Part I, consisting of chapters 1-4, describes the post-conciliar crisis and backtracks in order to explain its cause. Part II, consisting of chapters 5-6, addresses misunderstandings, demonstrates how the Council is not only relevant to the present but essential, and devises a plan for fully and properly implementing it today so it may bear fruit for years to come. The final part, Part III, consisting of chapters 7-9, extensively quotes the Council – first to correct those who claim the “spirit of Vatican II” for virtually every change (licit or illicit), secondly to correct “traditionalists” who claim that Vatican II is a “corruption” that must be “repealed”, and third and finally to synthesize the documents by arranging them according to category and thus presenting a condensed and orderly catalogue of the reforms and changes called for.

Chapter 9 need not be read from beginning to end as it is a “reference text”. For instance, a married layman involved in an interfaith pro-life group may want to look up and read the categories pertaining to the Faithful, the Laity, and Ecumenism. Furthermore, the chapter is not meant to be a substitute for the actual documents themselves. As with most theological works, reading the original is always best. For those who are so inclined, I would recommend this. For others, I would recommend, as a nice compliment to this book, Dr. Alan Schreck’s The Crisis and The Promise (cited later), which nicely summarizes and comments on the Council documents.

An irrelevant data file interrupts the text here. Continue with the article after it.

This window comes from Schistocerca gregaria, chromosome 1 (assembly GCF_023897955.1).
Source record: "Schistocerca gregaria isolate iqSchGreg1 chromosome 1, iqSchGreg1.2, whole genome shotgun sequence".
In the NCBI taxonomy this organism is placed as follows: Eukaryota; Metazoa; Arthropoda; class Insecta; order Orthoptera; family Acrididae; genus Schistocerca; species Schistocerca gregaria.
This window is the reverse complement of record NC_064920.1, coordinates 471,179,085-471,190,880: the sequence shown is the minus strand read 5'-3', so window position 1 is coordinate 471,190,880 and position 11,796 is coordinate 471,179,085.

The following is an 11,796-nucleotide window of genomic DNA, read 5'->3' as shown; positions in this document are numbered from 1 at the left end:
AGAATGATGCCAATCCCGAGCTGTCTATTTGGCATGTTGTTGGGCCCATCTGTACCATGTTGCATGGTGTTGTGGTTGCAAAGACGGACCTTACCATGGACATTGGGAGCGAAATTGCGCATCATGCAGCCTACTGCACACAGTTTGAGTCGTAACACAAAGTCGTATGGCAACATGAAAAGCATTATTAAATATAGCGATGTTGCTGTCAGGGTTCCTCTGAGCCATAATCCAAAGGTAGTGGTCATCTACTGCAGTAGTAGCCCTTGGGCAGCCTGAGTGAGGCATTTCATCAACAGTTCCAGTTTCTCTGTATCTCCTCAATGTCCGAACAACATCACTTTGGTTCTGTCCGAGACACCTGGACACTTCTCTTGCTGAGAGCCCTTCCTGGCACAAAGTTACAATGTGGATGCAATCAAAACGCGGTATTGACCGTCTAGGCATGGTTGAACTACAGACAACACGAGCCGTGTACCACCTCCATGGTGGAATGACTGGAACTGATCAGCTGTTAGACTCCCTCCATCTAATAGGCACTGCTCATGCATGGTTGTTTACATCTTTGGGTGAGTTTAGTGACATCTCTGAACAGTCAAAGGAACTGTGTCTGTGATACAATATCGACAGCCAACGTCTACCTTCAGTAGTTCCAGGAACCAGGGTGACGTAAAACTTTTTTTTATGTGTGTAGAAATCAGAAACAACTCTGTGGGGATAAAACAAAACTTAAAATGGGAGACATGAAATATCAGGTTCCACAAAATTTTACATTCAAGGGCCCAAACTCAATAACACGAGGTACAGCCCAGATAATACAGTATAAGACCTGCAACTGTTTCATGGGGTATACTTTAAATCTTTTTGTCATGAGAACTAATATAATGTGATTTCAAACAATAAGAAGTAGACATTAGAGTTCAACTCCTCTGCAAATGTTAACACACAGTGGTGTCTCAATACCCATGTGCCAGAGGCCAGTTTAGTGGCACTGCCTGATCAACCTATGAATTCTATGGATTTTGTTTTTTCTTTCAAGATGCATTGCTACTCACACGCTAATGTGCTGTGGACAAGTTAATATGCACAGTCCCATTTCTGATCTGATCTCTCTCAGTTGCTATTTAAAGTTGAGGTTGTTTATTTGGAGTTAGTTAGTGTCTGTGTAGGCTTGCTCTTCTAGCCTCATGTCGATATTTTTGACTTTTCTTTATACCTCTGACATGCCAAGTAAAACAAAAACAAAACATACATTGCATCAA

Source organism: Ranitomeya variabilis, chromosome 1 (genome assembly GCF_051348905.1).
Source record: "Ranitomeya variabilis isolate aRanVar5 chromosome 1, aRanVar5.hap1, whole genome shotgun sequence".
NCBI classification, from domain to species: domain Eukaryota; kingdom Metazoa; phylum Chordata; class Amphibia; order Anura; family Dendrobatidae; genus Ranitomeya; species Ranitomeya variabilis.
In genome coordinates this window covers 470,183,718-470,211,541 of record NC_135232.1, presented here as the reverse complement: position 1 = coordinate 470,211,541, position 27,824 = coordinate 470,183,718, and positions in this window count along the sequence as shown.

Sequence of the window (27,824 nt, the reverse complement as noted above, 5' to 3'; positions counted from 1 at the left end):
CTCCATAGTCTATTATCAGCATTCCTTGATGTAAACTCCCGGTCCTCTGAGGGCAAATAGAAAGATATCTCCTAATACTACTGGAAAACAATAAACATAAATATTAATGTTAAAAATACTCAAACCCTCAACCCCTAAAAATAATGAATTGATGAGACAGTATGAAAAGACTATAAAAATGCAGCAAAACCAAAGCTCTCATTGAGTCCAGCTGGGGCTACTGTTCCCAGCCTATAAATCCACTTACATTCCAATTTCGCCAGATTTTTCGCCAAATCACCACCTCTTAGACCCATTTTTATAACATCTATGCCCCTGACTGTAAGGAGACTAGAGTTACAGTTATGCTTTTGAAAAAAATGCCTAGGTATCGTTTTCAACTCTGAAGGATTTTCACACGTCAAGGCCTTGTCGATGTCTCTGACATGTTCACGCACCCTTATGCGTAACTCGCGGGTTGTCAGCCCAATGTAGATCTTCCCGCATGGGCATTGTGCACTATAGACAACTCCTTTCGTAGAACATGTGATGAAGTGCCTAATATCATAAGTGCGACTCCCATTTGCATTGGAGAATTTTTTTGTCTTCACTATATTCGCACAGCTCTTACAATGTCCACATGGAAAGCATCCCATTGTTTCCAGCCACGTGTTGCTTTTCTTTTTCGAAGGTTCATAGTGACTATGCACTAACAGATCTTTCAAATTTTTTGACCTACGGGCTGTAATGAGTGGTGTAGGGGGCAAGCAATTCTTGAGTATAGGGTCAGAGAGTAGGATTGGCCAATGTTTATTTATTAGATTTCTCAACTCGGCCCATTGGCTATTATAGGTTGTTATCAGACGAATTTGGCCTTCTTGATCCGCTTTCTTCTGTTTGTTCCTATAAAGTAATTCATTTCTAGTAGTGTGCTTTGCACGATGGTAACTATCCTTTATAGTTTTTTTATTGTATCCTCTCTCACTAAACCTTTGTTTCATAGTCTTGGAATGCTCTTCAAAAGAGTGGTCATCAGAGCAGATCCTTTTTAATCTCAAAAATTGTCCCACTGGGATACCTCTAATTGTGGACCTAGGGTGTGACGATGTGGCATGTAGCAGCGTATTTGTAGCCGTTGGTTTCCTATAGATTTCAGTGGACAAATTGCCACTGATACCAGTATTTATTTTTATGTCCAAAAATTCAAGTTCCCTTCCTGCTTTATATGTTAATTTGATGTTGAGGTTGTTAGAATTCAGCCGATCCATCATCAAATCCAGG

Admittedly, I overuse quotations and quote-string. Due to the fact I have never been published and am not well known, I must rely on the authority of others to be persuasive. 

Begun in 2002, I have finally, after many breaks and revisions, completed the project. Having been rejected by Paulist Press and Ignatius Press after submitting them upon request, and after exhausting all other possible Catholic publishers, I decided to self-publish.

Let us all hope and pray, along with the late Holy Father, Pope John Paul II, and do our part, so that we may truly experience a “New Pentecost”.


Preface ... 8 


1. Chapter 1: The Past: A Council Betrayed ... 13

2. Chapter 2: Before the Council: Modernism ... 28

3. Chapter 3: During the Council: Two Schools ... 42 
A. Two Camps: “Conservatives” and “Liberals”
B. Two Schools: Scholasticism and La Nouvelle Théologie 
C. Preparation for the Council 
D. “Liberals” Defeat “Conservatives” 
E. Modernist Influence at the Council

4. Chapter 4: After the Council: Implementation Hijacked ... 76 
A. A Climate Ripe for a Modernist Explosion 
B. The Hijacking Begins 
C. Humanae Vitae: Death Knell of Church Authority
D. A “Mis-implementation”


Chapter 5: The Present – 50 Years Later:
            The Place of Vatican II Today ... 103 
A. Differing Views: Modernist and Traditionalist 
B. Response to Modernist and Traditionalist Views
C. The Relevance of Vatican II Today

Chapter 6: The Future: Re-Implementing Vatican II ... 169
A. Central Conciliar Theme: “What is New and What is Old” (Mt. 13:52)
B. Principles of Reform 
            1. Return to the Letter
            2. Discover the True Spirit
            3. Ressourcement / Aggiornamento
            4. Critical Reflection on the Initial Reform
            5. Reflection on Initial Reform: Church
                        (a) The Traditionalist Extreme
                        (b) The Modernist Extreme
            6. Reflection on Initial Reform: World
            7. Rooted in the Paschal Mystery
            (a) Goal: Deeper Reception:
                        Interior Assimilation and Practical Implementation
             (b) Pastoral Program: Five Points
C. The Pastoral Plan Explained


Chapter 7: The “False Spirit of Vatican II”:
                        33 Misunderstandings of Vatican II Corrected ... 190

Chapter 8: “Pre-Vatican”:
            10 Alleged “Errors of Vatican II” Refuted ... 219

Chapter 9: The “True Spirit of Vatican II:
            50 Key Council Teachings Presented ... 242

Detailed Outline ... 362
End Notes ... 402